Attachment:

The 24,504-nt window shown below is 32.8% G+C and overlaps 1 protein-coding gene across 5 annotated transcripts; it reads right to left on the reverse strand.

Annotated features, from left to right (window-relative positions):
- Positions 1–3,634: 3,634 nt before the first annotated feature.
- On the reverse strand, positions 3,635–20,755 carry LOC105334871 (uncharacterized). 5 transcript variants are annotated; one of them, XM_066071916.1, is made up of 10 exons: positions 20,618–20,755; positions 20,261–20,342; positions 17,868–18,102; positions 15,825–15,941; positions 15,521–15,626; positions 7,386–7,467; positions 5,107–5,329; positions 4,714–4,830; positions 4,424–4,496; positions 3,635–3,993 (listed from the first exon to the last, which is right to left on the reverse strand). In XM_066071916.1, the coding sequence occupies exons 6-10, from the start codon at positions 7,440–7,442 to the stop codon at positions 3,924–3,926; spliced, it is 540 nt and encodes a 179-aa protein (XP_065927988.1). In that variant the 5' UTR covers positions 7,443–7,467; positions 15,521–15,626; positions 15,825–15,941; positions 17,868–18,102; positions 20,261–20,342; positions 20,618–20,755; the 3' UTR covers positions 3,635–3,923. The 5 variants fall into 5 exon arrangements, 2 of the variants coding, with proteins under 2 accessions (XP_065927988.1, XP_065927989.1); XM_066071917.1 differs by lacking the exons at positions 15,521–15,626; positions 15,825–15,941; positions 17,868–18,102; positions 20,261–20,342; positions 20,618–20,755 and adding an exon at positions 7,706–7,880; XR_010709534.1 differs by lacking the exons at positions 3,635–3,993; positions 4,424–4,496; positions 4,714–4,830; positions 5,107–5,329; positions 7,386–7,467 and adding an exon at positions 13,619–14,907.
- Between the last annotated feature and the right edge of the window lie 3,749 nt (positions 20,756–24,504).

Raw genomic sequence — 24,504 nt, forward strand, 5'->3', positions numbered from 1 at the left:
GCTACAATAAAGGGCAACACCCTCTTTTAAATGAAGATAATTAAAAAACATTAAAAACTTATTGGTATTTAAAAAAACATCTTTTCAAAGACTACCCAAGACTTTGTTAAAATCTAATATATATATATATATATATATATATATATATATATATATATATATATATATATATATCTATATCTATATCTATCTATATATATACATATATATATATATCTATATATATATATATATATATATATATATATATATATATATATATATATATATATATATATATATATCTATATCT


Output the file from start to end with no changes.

The 24,504-nt window shown below is 32.8% G+C and overlaps 1 protein-coding gene across 5 annotated transcripts; it reads right to left on the reverse strand.

Annotated features, from left to right (window-relative positions):
- Positions 1–3,634: 3,634 nt before the first annotated feature.
- On the reverse strand, positions 3,635–20,755 carry LOC105334871 (uncharacterized). 5 transcript variants are annotated; one of them, XM_066071916.1, is made up of 10 exons: positions 20,618–20,755; positions 20,261–20,342; positions 17,868–18,102; positions 15,825–15,941; positions 15,521–15,626; positions 7,386–7,467; positions 5,107–5,329; positions 4,714–4,830; positions 4,424–4,496; positions 3,635–3,993 (listed from the first exon to the last, which is right to left on the reverse strand). In XM_066071916.1, the coding sequence occupies exons 6-10, from the start codon at positions 7,440–7,442 to the stop codon at positions 3,924–3,926; spliced, it is 540 nt and encodes a 179-aa protein (XP_065927988.1). In that variant the 5' UTR covers positions 7,443–7,467; positions 15,521–15,626; positions 15,825–15,941; positions 17,868–18,102; positions 20,261–20,342; positions 20,618–20,755; the 3' UTR covers positions 3,635–3,923. The 5 variants fall into 5 exon arrangements, 2 of the variants coding, with proteins under 2 accessions (XP_065927988.1, XP_065927989.1); XM_066071917.1 differs by lacking the exons at positions 15,521–15,626; positions 15,825–15,941; positions 17,868–18,102; positions 20,261–20,342; positions 20,618–20,755 and adding an exon at positions 7,706–7,880; XR_010709534.1 differs by lacking the exons at positions 3,635–3,993; positions 4,424–4,496; positions 4,714–4,830; positions 5,107–5,329; positions 7,386–7,467 and adding an exon at positions 13,619–14,907.
- Between the last annotated feature and the right edge of the window lie 3,749 nt (positions 20,756–24,504).

Raw genomic sequence — 24,504 nt, forward strand, 5'->3', positions numbered from 1 at the left:
GCTACAATAAAGGGCAACACCCTCTTTTAAATGAAGATAATTAAAAAACATTAAAAACTTATTGGTATTTAAAAAAACATCTTTTCAAAGACTACCCAAGACTTTGTTAAAATCTAATATATATATATATATATATATATATATATATATATATATATATATATATATATATATCTATATCTATATCTATCTATATATATACATATATATATATATCTATATATATATATATATATATATATATATATATATATATATATATATATATATATATATATATATATCTATATCT